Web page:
PHILADELPHIA, June 17 /PRNewswire-USNewswire/ -- The Pew Charitable Trusts today named 21 talented scientists as Pew Scholars in the Biomedical Sciences. The program enables scientists to take calculated risks, expand their research and explore unanticipated leads. Scholars receive $240,000 over four years and gain inclusion into a select community of scientists that includes three Nobel Prize winners, three MacArthur Fellows and two recipients of the Albert Lasker Medical Research Award.
Celebrating its 25th anniversary, the program has invested more than $125 million to fund close to 500 scholars. Many of the nation's best early-career scientists—working in all areas of physical and life sciences related to biomedical research—apply to the rigorously competitive program. Applicants are nominated by one of 155 invited institutions and demonstrate excellence and innovation in their research.
"Twenty-five years ago, The Pew Charitable Trusts identified a tremendous opportunity to impact the world of science by supporting the most promising young investigators and encouraging them to pursue their best ideas without restrictions," said Rebecca W. Rimel, president and CEO of The Pew Charitable Trusts. "Motivating scientists at this point in their careers is essential to advancing discovery and innovation, and Pew is honored to continue its commitment to this cadre of high-quality researchers."
This year, through the generosity of Kathryn W. Davis, Pew is able to expand its Biomedical Scholars program to include an additional twenty outstanding assistant professor level researchers to be named Pew Scholars over the next four years. Aligned with Mrs. Davis' interest in identifying the causes of and discovering a cure for glaucoma, the additional Pew Scholars, supported by this $5.6 million initiative, will have tremendous potential for uncovering vital clues to many debilitating ocular diseases.
"Being named a Pew Biomedical Scholar early in my career gave me the confidence and resources I needed to pursue new research areas," said Nobel Prize winner and 1990 Pew Biomedical Scholar, Dr. Carol Greider. "In addition, the Pew Scholars program brings together a cohort of young investigators to interact with each other and learn something new along the way."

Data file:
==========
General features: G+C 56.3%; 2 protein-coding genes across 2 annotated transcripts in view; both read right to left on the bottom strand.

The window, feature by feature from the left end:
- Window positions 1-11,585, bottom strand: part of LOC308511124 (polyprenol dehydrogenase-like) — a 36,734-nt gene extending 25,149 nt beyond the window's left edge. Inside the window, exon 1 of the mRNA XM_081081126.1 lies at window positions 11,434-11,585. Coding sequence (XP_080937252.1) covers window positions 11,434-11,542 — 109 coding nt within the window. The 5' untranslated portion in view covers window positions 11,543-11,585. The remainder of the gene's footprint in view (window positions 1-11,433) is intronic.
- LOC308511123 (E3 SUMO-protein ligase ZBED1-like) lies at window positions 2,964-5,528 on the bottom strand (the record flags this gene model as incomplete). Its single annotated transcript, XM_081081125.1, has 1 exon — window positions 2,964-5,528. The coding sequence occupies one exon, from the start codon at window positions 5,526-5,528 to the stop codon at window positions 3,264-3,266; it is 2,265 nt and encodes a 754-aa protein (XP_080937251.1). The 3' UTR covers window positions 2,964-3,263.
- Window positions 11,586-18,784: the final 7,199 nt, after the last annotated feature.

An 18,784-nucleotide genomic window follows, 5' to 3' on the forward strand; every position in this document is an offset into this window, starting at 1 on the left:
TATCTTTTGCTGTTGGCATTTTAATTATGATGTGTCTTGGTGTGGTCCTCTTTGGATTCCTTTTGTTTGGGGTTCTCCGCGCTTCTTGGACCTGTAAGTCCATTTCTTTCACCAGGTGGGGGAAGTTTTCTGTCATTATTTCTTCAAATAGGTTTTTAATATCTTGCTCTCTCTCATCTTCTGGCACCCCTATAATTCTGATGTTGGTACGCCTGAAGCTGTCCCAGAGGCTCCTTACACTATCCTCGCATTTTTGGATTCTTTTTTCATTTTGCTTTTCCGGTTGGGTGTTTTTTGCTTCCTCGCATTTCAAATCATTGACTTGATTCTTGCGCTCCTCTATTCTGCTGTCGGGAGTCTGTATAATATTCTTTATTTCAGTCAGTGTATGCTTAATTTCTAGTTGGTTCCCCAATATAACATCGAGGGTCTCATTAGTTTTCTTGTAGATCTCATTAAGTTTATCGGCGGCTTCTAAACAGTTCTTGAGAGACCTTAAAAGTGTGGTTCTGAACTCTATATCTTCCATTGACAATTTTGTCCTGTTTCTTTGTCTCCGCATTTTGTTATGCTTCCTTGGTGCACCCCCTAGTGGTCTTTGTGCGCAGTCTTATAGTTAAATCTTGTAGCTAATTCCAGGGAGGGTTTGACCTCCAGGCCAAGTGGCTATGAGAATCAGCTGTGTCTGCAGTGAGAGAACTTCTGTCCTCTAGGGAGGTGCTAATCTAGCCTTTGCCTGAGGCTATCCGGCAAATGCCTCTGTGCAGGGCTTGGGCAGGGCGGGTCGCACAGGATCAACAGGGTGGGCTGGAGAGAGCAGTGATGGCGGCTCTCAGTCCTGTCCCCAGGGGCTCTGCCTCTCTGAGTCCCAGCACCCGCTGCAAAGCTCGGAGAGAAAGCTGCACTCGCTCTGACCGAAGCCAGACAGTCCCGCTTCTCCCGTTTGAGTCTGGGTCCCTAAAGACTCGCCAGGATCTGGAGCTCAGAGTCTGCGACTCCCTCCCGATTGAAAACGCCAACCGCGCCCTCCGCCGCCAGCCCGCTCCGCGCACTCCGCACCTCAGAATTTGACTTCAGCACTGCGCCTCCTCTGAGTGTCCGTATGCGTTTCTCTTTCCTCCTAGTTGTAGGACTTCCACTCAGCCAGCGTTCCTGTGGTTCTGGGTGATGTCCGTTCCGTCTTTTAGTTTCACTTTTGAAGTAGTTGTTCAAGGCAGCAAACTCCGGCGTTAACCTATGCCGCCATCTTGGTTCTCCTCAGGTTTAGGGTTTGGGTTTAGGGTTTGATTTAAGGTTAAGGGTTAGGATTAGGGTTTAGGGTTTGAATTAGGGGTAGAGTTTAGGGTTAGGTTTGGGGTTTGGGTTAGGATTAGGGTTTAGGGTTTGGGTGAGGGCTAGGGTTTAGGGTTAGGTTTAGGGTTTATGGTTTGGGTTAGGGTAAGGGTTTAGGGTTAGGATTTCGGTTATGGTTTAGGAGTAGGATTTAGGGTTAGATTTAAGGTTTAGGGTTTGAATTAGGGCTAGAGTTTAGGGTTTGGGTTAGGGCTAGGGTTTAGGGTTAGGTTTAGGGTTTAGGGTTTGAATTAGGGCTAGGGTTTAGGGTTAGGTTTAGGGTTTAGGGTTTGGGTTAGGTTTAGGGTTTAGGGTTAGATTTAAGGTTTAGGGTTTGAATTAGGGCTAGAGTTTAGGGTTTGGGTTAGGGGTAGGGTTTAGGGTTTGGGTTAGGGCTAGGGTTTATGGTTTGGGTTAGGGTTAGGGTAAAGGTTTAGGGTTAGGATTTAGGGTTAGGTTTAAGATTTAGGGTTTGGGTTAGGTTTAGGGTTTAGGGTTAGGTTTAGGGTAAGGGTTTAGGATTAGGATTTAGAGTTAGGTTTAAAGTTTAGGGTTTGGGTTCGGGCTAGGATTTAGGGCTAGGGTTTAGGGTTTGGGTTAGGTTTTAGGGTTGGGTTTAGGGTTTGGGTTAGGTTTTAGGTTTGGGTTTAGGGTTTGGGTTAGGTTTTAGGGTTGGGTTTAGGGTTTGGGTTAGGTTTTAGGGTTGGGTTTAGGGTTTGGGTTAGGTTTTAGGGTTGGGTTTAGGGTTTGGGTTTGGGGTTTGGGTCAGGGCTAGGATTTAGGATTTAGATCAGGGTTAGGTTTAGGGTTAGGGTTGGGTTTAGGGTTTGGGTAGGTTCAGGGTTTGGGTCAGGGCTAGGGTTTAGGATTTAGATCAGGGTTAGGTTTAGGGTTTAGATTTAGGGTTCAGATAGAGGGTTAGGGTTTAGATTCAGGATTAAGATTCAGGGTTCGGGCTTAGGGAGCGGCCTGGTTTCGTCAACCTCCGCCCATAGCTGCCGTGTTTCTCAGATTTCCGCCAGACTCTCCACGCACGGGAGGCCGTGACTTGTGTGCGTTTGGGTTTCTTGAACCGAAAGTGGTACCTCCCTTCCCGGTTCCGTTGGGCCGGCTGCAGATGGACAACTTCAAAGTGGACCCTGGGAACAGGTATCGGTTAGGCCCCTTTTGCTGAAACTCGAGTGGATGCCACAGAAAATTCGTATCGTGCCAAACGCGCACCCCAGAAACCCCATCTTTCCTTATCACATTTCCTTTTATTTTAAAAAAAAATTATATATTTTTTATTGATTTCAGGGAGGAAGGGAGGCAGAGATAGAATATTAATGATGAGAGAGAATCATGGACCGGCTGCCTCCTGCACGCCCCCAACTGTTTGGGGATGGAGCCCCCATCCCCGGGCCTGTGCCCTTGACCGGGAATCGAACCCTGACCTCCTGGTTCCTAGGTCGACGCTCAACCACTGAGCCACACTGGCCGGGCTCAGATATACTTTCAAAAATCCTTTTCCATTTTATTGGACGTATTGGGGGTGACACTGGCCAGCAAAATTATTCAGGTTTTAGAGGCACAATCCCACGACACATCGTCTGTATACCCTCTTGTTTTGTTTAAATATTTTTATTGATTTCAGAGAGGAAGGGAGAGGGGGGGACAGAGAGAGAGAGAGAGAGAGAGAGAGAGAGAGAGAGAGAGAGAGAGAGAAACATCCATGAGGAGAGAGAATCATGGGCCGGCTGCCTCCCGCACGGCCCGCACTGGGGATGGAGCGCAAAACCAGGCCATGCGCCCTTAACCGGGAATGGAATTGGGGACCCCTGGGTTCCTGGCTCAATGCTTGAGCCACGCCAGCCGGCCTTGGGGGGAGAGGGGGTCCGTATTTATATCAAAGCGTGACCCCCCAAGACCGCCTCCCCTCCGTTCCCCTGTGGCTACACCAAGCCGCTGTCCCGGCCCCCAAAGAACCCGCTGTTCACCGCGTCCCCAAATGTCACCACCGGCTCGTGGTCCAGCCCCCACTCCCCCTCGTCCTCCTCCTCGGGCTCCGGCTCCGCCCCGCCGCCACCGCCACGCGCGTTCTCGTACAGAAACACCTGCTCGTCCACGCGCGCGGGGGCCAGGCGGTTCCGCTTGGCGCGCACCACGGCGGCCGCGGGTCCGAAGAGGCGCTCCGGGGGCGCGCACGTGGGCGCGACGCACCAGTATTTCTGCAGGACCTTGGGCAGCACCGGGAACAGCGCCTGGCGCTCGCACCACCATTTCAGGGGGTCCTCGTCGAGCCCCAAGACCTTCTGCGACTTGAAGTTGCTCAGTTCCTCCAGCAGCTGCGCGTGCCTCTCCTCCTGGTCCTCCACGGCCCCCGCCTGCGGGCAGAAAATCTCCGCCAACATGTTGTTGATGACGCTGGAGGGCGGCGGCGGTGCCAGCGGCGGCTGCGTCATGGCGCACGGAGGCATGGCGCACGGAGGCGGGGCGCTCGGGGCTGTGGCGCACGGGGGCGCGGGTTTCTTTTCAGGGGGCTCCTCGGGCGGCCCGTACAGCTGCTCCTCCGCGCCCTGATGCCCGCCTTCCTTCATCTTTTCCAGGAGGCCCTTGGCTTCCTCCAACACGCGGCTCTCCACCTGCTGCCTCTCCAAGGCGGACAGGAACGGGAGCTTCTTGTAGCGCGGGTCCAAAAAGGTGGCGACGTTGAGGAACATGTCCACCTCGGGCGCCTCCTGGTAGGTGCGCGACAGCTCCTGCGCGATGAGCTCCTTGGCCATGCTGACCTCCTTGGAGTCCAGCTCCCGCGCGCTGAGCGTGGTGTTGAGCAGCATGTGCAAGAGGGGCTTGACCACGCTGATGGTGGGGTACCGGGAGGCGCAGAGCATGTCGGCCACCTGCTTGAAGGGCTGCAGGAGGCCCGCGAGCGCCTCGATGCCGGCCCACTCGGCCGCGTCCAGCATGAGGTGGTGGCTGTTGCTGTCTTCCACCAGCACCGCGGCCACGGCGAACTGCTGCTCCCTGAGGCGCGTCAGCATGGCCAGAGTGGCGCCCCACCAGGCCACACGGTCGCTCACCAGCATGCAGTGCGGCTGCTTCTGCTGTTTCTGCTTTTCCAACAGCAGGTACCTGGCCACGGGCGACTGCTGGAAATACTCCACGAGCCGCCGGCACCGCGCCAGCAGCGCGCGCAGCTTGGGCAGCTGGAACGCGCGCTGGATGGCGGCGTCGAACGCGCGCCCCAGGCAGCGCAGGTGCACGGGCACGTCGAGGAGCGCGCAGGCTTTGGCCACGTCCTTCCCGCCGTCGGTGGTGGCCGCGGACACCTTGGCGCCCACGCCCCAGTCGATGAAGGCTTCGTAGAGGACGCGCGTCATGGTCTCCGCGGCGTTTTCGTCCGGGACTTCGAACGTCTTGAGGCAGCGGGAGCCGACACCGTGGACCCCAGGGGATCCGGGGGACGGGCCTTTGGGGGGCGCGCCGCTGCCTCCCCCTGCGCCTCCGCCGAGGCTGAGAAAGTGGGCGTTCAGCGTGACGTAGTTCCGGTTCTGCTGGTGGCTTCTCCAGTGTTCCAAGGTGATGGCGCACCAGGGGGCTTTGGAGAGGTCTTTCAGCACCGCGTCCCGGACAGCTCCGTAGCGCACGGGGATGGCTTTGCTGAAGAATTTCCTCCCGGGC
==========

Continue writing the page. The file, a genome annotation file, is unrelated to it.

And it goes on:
Work by 2010 Pew Scholars in the Biomedical Sciences includes research related to cancer, Alzheimer's, Autism, Glaucoma, Parkinson's disease and birth defects. The 2010 Pew Scholars in the Biomedical Sciences are:
| || |
"This immensely talented and diverse new class of Pew Scholars will undoubtedly have a major impact on biomedical research through their contributions as part of the Pew community and on science as a whole. Their discoveries over time will lead to new medical breakthroughs and improve human health," said Craig C. Mello, Ph.D., a 1995 Pew Scholar and a 2006 Nobel laureate in physiology or medicine, and the chair of the national advisory committee for the program.
For full biographies and information regarding the scholars' research, please visit http://directory.pewscholars.org
The Pew Charitable Trusts is driven by the power of knowledge to solve today's most challenging problems. Pew applies a rigorous, analytical approach to improve public policy, inform the public and stimulate civic life (www.pewtrusts.org).
SOURCE The Pew Charitable Trusts